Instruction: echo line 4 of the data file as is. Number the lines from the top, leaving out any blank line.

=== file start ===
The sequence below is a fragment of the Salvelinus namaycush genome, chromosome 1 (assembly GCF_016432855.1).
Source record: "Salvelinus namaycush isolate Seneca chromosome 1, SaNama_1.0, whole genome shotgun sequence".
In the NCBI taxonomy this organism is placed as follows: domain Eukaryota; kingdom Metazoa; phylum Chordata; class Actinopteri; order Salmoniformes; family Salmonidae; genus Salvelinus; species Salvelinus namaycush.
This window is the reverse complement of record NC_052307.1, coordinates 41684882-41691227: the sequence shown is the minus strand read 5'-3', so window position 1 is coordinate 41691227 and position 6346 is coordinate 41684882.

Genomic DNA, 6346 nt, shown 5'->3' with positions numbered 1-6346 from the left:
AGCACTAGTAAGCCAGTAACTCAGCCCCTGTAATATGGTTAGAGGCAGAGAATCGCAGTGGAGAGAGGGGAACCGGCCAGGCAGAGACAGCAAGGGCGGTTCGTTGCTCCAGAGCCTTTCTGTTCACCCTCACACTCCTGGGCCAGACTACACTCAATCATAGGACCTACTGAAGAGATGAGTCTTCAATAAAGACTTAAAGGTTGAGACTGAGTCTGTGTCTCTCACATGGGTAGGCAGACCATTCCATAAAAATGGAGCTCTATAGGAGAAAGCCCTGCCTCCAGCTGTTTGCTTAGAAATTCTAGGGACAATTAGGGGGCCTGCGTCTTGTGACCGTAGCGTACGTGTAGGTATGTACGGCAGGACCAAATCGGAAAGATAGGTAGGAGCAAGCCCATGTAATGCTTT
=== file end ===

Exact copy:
This window is the reverse complement of record NC_052307.1, coordinates 41684882-41691227: the sequence shown is the minus strand read 5'-3', so window position 1 is coordinate 41691227 and position 6346 is coordinate 41684882.